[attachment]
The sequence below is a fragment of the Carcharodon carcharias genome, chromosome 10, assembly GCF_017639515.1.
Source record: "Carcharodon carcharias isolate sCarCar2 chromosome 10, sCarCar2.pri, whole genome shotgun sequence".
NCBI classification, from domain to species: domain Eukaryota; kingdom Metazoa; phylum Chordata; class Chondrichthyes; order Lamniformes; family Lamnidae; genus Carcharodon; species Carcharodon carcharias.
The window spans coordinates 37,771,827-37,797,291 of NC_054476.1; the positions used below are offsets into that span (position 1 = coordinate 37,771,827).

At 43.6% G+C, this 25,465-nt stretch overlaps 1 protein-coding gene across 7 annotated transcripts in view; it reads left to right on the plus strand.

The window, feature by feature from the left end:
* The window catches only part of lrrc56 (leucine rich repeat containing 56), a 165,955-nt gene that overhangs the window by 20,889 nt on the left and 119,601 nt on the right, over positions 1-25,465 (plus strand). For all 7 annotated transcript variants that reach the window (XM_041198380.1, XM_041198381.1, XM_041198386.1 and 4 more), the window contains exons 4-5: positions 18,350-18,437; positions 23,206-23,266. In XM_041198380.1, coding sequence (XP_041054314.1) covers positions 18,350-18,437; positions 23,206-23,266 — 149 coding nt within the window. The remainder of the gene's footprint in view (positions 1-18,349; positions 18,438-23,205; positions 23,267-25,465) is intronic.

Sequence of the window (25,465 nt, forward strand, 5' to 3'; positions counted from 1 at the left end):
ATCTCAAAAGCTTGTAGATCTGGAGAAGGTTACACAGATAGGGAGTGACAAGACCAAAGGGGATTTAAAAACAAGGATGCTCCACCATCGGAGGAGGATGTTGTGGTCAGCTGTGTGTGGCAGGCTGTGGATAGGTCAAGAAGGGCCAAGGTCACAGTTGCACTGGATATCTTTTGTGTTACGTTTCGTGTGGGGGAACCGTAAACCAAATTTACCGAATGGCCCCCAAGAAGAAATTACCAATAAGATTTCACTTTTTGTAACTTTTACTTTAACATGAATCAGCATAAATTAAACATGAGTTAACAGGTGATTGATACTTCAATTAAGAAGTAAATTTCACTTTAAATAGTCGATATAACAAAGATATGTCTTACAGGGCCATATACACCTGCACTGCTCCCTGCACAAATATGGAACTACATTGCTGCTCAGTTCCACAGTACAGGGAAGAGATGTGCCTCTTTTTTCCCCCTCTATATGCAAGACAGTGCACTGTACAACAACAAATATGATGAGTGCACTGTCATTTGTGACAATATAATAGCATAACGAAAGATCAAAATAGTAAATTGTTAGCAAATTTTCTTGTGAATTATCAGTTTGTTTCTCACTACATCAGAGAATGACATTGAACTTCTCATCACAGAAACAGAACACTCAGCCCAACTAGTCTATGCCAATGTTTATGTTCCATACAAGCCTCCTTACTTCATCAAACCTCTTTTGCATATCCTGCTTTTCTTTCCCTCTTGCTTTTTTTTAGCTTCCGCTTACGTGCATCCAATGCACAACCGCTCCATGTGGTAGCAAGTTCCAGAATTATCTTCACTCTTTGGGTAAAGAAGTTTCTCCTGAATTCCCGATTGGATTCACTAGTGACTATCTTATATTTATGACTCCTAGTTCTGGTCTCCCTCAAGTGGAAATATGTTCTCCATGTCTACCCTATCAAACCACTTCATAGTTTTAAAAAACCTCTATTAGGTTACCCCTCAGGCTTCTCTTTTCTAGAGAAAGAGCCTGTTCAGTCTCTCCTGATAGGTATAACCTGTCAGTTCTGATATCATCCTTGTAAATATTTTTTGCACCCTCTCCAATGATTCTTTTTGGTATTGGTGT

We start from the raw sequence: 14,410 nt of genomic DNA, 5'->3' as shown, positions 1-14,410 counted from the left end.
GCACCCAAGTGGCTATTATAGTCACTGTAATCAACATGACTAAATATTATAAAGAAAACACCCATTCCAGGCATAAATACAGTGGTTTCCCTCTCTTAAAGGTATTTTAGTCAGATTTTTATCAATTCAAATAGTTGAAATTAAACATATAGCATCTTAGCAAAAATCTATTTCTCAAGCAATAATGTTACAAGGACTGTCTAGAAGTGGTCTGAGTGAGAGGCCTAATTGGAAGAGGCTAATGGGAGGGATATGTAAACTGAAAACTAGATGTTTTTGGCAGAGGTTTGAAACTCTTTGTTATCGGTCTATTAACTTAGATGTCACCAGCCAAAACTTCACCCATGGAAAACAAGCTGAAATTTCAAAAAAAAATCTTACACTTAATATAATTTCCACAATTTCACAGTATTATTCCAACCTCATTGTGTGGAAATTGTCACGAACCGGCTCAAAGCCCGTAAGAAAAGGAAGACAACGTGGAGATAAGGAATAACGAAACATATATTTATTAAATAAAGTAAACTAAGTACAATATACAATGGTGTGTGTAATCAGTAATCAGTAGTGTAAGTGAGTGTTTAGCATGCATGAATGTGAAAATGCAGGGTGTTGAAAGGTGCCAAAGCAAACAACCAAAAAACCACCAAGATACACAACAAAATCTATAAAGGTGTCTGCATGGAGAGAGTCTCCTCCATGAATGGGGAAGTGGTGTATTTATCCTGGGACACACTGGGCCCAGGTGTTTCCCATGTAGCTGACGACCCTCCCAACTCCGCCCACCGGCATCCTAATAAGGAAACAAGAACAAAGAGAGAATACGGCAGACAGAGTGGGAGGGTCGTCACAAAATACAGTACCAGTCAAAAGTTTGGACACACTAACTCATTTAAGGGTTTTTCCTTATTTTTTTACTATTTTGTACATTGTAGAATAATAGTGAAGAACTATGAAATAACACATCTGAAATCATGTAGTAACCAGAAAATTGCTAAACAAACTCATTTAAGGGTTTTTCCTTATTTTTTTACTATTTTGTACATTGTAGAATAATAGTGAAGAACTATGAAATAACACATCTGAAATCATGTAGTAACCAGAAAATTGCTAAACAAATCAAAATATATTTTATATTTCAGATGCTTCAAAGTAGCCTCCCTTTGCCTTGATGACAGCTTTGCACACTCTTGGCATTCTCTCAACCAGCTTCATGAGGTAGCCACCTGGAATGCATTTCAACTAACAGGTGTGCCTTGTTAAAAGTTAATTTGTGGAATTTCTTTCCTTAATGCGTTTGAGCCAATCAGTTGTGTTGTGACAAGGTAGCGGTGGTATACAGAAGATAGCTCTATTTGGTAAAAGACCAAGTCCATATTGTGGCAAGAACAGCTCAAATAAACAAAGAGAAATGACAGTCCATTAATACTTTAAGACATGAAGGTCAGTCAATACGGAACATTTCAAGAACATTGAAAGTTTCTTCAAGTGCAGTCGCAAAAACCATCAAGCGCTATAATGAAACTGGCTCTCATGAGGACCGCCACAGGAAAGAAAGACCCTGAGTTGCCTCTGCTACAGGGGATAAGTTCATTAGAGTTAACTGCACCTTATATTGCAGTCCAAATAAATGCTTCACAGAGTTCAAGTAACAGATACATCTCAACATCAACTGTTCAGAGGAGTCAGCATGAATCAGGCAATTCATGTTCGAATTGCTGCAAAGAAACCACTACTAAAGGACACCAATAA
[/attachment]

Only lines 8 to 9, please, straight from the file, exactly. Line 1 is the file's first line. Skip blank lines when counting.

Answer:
Sequence of the window (25,465 nt, forward strand, 5' to 3'; positions counted from 1 at the left end):
ATCTCAAAAGCTTGTAGATCTGGAGAAGGTTACACAGATAGGGAGTGACAAGACCAAAGGGGATTTAAAAACAAGGATGCTCCACCATCGGAGGAGGATGTTGTGGTCAGCTGTGTGTGGCAGGCTGTGGATAGGTCAAGAAGGGCCAAGGTCACAGTTGCACTGGATATCTTTTGTGTTACGTTTCGTGTGGGGGAACCGTAAACCAAATTTACCGAATGGCCCCCAAGAAGAAATTACCAATAAGATTTCACTTTTTGTAACTTTTACTTTAACATGAATCAGCATAAATTAAACATGAGTTAACAGGTGATTGATACTTCAATTAAGAAGTAAATTTCACTTTAAATAGTCGATATAACAAAGATATGTCTTACAGGGCCATATACACCTGCACTGCTCCCTGCACAAATATGGAACTACATTGCTGCTCAGTTCCACAGTACAGGGAAGAGATGTGCCTCTTTTTTCCCCCTCTATATGCAAGACAGTGCACTGTACAACAACAAATATGATGAGTGCACTGTCATTTGTGACAATATAATAGCATAACGAAAGATCAAAATAGTAAATTGTTAGCAAATTTTCTTGTGAATTATCAGTTTGTTTCTCACTACATCAGAGAATGACATTGAACTTCTCATCACAGAAACAGAACACTCAGCCCAACTAGTCTATGCCAATGTTTATGTTCCATACAAGCCTCCTTACTTCATCAAACCTCTTTTGCATATCCTGCTTTTCTTTCCCTCTTGCTTTTTTTTAGCTTCCGCTTACGTGCATCCAATGCACAACCGCTCCATGTGGTAGCAAGTTCCAGAATTATCTTCACTCTTTGGGTAAAGAAGTTTCTCCTGAATTCCCGATTGGATTCACTAGTGACTATCTTATATTTATGACTCCTAGTTCTGGTCTCCCTCAAGTGGAAATATGTTCTCCATGTCTACCCTATCAAACCACTTCATAGTTTTAAAAAACCTCTATTAGGTTACCCCTCAGGCTTCTCTTTTCTAGAGAAAGAGCCTGTTCAGTCTCTCCTGATAGGTATAACCTGTCAGTTCTGATATCATCCTTGTAAATATTTTTTGCACCCTCTCCAATGATTCTTTTTGGTATTGGTGT